After this, the course makes it way towards the railway, which comes into play on the 13th. It shouldn’t really come into play, but the fact it was there had everyone in my group intentionally missing the fairway in the right rough. The green here is no walk in the park either, with a huge ridge through the middle making club selection crucial.


The 14th, a modest length par-5, is the final hole that presents a good birdie chance, and you’d be wise to take it before a tough finish.

The 15th is a par-3 that can play north of 200 yards, which is pretty tame compared to the 16th, a par-4 with the car park of Western Gailes to the right and some pretty uninviting rough to the left, it’s stroke index one for a reason. If you can hit this bumpy fairway you might still want to lay-up short of another two-tiered green. In the words of a certain 15-time major champion: ‘It’s tough. Really, really tough.’

Dundonald Links1

You might be confused as to why the 17th tee is still taking you away from the clubhouse, but all becomes clear when you make the sharp left turn towards what is likely the flattest green on the course. A word on the tee shot here, don’t try and take on the corner, the risk drastically outweighs the reward.

The final hole was the sight of a shot from Rafa Cabrera Bello in the playoff in the 2017 Scottish Open. Take a moment to stand beside the plaque on this fairway and appreciate a shot that seems scarcely believable.


Dundonald presents a firm but fair test.

It’s really a course that you’ll struggle to play from anywhere but the fairway, but if you can keep your ball moving in the right direction, it’s hugely enjoyable.

It needs to be noted too, that throughout the winter, the condition of the course is really impressive. No winter tees, fairway mats or temporary greens and putting surfaces that roll exceptionally well. It’s a credit to the staff who clearly put in the long hours.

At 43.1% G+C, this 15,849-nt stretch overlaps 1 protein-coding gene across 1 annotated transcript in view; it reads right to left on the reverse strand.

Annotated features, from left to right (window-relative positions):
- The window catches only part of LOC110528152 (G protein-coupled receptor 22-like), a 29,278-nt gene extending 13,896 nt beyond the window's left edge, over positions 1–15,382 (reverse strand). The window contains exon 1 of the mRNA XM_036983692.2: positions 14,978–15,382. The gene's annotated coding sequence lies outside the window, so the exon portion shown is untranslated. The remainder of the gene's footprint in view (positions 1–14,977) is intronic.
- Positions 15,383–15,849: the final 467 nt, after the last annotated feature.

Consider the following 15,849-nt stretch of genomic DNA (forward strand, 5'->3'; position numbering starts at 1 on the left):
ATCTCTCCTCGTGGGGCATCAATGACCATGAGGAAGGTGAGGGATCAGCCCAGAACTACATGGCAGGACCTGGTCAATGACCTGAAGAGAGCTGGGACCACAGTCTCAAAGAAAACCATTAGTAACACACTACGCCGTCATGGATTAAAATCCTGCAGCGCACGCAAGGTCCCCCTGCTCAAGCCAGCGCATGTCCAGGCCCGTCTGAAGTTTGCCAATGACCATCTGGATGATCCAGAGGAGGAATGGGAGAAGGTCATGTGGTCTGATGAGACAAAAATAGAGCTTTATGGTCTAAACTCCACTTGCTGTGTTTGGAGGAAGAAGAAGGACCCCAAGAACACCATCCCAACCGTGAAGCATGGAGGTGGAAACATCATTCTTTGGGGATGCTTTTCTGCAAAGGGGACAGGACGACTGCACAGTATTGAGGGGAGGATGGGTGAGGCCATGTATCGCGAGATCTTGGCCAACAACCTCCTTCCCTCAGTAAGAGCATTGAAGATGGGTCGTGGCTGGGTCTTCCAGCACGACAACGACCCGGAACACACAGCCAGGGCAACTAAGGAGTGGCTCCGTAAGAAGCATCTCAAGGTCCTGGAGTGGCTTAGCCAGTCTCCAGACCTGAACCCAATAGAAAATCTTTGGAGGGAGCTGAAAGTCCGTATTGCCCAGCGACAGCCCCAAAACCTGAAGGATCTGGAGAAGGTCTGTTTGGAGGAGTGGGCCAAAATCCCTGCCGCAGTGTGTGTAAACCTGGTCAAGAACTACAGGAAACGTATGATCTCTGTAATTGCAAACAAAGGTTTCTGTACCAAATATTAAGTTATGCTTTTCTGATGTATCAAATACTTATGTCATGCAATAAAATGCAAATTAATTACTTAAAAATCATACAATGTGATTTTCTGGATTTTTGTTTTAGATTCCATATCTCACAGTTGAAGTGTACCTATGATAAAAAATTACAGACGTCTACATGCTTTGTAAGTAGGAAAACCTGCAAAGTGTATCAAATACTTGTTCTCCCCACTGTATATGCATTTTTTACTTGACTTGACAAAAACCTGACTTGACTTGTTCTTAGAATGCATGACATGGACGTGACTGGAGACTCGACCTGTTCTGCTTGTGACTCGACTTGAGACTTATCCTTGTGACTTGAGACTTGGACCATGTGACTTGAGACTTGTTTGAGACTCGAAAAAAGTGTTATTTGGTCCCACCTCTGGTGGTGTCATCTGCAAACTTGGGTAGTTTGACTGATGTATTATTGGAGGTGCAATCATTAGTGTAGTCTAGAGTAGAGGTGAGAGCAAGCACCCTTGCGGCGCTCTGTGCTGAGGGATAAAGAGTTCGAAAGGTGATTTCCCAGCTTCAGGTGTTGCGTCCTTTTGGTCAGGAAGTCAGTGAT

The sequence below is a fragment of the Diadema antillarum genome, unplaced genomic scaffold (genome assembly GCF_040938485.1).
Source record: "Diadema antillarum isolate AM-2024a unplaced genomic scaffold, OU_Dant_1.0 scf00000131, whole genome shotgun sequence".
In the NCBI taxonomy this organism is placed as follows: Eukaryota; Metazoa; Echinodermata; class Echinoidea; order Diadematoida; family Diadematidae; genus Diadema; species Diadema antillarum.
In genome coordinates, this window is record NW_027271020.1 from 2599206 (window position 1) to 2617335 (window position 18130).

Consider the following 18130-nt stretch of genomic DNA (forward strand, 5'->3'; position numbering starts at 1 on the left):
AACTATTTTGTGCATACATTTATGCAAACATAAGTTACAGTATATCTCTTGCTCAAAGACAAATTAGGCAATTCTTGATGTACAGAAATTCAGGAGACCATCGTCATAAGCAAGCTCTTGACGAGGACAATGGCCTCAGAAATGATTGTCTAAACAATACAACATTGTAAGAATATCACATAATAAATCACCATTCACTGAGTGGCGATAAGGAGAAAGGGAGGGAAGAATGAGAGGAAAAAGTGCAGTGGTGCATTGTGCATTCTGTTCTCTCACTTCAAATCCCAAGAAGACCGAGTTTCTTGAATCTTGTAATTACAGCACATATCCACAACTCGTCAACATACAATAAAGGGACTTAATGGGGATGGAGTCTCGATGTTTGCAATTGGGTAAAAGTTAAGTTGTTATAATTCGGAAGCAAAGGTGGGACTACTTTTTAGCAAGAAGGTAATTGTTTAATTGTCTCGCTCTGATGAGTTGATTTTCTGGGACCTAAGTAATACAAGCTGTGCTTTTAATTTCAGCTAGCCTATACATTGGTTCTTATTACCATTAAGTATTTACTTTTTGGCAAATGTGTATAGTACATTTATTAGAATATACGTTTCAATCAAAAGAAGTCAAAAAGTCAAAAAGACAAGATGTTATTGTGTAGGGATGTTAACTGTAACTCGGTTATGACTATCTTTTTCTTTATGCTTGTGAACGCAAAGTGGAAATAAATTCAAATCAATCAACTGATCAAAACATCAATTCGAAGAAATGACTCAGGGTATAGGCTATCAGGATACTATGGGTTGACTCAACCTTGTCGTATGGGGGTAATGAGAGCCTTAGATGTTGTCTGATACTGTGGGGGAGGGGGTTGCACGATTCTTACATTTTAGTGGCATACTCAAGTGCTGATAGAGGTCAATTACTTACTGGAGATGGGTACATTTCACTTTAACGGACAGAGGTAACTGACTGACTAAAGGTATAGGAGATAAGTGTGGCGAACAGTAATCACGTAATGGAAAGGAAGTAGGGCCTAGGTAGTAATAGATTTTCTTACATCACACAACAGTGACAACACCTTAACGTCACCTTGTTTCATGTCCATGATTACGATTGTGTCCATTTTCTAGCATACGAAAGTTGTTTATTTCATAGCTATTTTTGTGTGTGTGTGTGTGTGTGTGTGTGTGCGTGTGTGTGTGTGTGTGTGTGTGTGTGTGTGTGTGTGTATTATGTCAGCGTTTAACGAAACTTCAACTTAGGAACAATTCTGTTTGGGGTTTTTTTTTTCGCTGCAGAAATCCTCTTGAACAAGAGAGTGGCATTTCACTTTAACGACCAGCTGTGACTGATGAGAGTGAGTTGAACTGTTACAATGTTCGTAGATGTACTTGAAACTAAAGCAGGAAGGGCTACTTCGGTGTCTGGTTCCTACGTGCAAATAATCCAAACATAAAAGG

It’s a shame that you don’t really get a sea view until the 13th, and even then it’s at a distance, but even still, this plays every bit like a links course. There’s a reason the world’s best keep coming to play it.


Standout Hole

Any of the par-3s could make a claim for this, but the 11th just about shades it. Playing 120 yards from the very back tees, you can still rack up a number here if you’re not careful. A shallow, wide green is protected by the kind of bunkers where playing partners and caddies get lost, never to be seen again.

Dundonald Links Winter Golf

Did you know?

The course was first designed by 1883 Open champion Willie Fernie, and opened in 1911, when it was known as Southern Gailes. Back then, at 6,700 yards, it was one of the longest golf courses you could find. With the equipment on offer over 100 years ago, that would be no easy task. Nowadays, after Kyle Phillips designed it in 2005, it can stretch to over 7,200 yards.

And another thing…

We mentioned the clubhouse facilities, but you also really ought to stop after nine holes and get something from ‘The Bothy.’ If you’re looking for a recommendation, get the steak and black pudding pie.

Dundonald Pie

Green Fees

Up until May 12, Scottish residents can get a game here for £75 each, with non-Scottish residents paying £95. In the summer, that jumps to £155/£195, up until October 15.

Find out more

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Lewis Fraser As bunkered’s Performance Editor, Lewis oversees the content that’s designed to make you a better player. From the latest gear to tuition, nutrition, strategy and more, he’s the man. A graduate of the University of Stirling, Lewis joined bunkered in 2021. Formerly a caddie at Castle Stuart Golf Links, he is a member of Bathgate Golf Club where he plays off four.